There’s something to be said about Horton expecting a hit, too. Defensemen salivate daydreaming about forwards coming over the line with their head down like that. Some people say a forward deserves anything that happens to him if he has his head down. I’ll give Horton a pass because it was a little late, but he clearly was not expecting to be hit, at all.

That part is inexcusable. This is the Stanley Cup Finals. It’s physical. It’s intense. Your guys are getting in the other team’s face in a not-so-polite manner. They’re going to want a piece of you any chance they get. You better look both ways before you come out of the dressing room, let alone attempt to cross the blue line.

I’m not trying to take all the blame off Rome. His timing was not great, but that doesn’t make it some barbaric act like people are making it out to be, and Horton needs to be held accountable for some of it, too. Rome doesn’t have a history of playing dirty and he shouldn’t get one for this hit. If it came half a second sooner or if Horton braced for it, no one even remembers the play.

Vancouver contends it was a clean hit. I don’t know about that, but I do know it wasn’t as bad as everyone’s making it out to be. I feel bad that someone had to be taken out on a stretcher, even if he does play for Boston. That doesn’t change the facts. You can’t dish out punishment because you feel bad. That’s like saying Nathan Horton is more valuable to the league than Tim Connolly. Even if you believe that, you can’t say that and you certainly can’t rule like that.

You also can’t dole out discipline based on how long the other person is out for. That’s not how the league works. There’s too many other factors that go in to injuries. Identical hits on Connolly and Drew Stafford likely would produce different outcomes. You penalize the action, not the results (game misconducts are slightly different). When we hear that the league took heavily into account the fact that Horton will not come back, that’s a red flag.

I’m going to contend the hit was not that bad. It’s unfortunate Horton was hurt. Rome got a penalty for interference, not roughing or elbowing or a head shot or anything else. You can’t blame someone for hitting hard. You can for hitting late. That’s two minutes. If you want to give him five and a game, that’s within the rules. That’s fine.

A four-game suspension is harsh. You can guarantee Rome is paying for Burrows’ biting incident that the league dropped the ball on. That’s retribution for Bruins fans, but that doesn’t make it fair to Rome. He and his agent are considering appealing the suspension, which makes sense when you consider it is longer than every other suspension in Cup Finals history added together.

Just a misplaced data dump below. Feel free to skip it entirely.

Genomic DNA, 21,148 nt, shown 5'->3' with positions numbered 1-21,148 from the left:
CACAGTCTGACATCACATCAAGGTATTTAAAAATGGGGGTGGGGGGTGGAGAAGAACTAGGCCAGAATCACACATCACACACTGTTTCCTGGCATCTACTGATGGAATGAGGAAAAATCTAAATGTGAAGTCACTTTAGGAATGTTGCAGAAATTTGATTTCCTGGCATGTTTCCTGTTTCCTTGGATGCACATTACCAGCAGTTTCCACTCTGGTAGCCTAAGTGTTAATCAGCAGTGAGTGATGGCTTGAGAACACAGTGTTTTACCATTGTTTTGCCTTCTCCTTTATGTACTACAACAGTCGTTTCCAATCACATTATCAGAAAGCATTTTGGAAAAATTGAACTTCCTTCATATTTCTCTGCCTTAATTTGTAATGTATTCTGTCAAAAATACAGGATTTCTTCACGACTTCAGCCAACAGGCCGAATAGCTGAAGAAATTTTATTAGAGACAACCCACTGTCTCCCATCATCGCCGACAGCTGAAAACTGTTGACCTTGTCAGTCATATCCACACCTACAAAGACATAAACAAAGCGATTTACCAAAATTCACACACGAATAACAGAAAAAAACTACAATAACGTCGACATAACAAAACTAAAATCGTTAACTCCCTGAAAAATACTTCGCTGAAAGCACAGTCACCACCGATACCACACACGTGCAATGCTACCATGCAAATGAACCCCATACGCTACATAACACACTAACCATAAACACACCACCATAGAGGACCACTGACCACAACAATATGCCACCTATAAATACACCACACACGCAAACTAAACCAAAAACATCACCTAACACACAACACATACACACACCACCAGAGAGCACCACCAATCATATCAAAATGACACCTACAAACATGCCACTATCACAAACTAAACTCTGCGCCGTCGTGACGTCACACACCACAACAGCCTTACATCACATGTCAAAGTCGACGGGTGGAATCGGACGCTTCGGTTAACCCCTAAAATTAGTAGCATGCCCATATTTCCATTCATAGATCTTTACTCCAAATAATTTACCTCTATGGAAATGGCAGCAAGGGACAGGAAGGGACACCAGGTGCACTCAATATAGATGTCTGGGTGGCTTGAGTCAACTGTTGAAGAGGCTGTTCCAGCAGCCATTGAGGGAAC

There have been three other suspensions, and they were all one game. For a four-gamer that removes him from the rest of the finals, you would have thought Rome murdered someone. Nope, he just stepped up a fraction of a second too late.

Barry Melrose said that Rome “is an easier player to suspend” basically because he’s not a star. It’s true that it’d be harder for the NHL to say Kevin Bieksa is out for the rest of the series, but that’s so wrong to say. The punishment needs to fit the crime, regardless of who it is. If something is worthy of a suspension, it’s equally as worthy, regardless of who the offender is (as long as he has a clean record, like Rome). Go up to Rome and tell him, “too bad you weren’t a Sedin, because then it would only be one game,” and see what he says.

There’s no good way to handle this, besides don’t mess up in the first place. Burrows should have been suspended one game, but the precedent the league is setting is that minor players are going to have to pay for the actions of stars.

No one on either side is ever going to think it’s fair. They need people in the middle to nudge them and say it’s really not that bad. Aaron Rome is getting robbed of what will likely be the greatest memory of his life, and all you can do is hope his replacement plays well.

BREAKING: Canisius basketball players suspended

Two members of the Canisius College men’s basketball team have been suspended from the team in connection with an on-campus theft.

“A couple of guys made a poor error in judgment,” men’s basketball coach Tom Parrotta said. “It’s being sorted out with the other side of campus [Public Safety], and it’s certainly going to be sorted out by me very quickly.”

The athletic department released a statement Thursday confirming the suspensions.